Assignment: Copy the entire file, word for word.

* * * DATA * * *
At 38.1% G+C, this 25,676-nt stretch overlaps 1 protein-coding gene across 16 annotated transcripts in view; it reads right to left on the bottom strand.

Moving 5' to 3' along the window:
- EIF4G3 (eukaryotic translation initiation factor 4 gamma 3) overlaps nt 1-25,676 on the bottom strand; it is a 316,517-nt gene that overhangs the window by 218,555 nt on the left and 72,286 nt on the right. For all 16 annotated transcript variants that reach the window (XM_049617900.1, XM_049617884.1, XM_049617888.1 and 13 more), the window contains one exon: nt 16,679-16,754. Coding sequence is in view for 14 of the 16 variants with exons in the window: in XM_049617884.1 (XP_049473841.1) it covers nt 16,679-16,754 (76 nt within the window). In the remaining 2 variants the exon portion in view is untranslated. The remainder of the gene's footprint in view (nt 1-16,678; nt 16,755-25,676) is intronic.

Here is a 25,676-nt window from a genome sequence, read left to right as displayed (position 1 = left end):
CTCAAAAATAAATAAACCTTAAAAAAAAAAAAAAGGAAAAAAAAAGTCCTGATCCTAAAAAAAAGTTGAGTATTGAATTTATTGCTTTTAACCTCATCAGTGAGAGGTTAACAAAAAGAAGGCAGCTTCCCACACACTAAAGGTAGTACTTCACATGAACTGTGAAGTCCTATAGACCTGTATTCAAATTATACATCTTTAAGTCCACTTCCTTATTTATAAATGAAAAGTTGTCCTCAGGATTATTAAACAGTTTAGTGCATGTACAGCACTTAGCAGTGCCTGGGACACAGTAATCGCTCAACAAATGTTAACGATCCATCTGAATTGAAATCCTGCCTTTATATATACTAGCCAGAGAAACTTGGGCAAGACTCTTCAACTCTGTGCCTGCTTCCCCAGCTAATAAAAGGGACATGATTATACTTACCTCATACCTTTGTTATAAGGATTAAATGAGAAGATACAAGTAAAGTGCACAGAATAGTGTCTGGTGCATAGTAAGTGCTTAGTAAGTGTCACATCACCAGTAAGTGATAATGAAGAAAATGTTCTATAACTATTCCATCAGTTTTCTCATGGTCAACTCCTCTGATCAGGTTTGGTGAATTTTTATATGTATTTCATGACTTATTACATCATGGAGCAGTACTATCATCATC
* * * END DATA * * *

At 38.1% G+C, this 25,676-nt stretch overlaps 1 protein-coding gene across 16 annotated transcripts in view; it reads right to left on the bottom strand.

Moving 5' to 3' along the window:
- EIF4G3 (eukaryotic translation initiation factor 4 gamma 3) overlaps nt 1-25,676 on the bottom strand; it is a 316,517-nt gene that overhangs the window by 218,555 nt on the left and 72,286 nt on the right. For all 16 annotated transcript variants that reach the window (XM_049617900.1, XM_049617884.1, XM_049617888.1 and 13 more), the window contains one exon: nt 16,679-16,754. Coding sequence is in view for 14 of the 16 variants with exons in the window: in XM_049617884.1 (XP_049473841.1) it covers nt 16,679-16,754 (76 nt within the window). In the remaining 2 variants the exon portion in view is untranslated. The remainder of the gene's footprint in view (nt 1-16,678; nt 16,755-25,676) is intronic.

Here is a 25,676-nt window from a genome sequence, read left to right as displayed (position 1 = left end):
CTCAAAAATAAATAAACCTTAAAAAAAAAAAAAAGGAAAAAAAAAGTCCTGATCCTAAAAAAAAGTTGAGTATTGAATTTATTGCTTTTAACCTCATCAGTGAGAGGTTAACAAAAAGAAGGCAGCTTCCCACACACTAAAGGTAGTACTTCACATGAACTGTGAAGTCCTATAGACCTGTATTCAAATTATACATCTTTAAGTCCACTTCCTTATTTATAAATGAAAAGTTGTCCTCAGGATTATTAAACAGTTTAGTGCATGTACAGCACTTAGCAGTGCCTGGGACACAGTAATCGCTCAACAAATGTTAACGATCCATCTGAATTGAAATCCTGCCTTTATATATACTAGCCAGAGAAACTTGGGCAAGACTCTTCAACTCTGTGCCTGCTTCCCCAGCTAATAAAAGGGACATGATTATACTTACCTCATACCTTTGTTATAAGGATTAAATGAGAAGATACAAGTAAAGTGCACAGAATAGTGTCTGGTGCATAGTAAGTGCTTAGTAAGTGTCACATCACCAGTAAGTGATAATGAAGAAAATGTTCTATAACTATTCCATCAGTTTTCTCATGGTCAACTCCTCTGATCAGGTTTGGTGAATTTTTATATGTATTTCATGACTTATTACATCATGGAGCAGTACTATCATCATC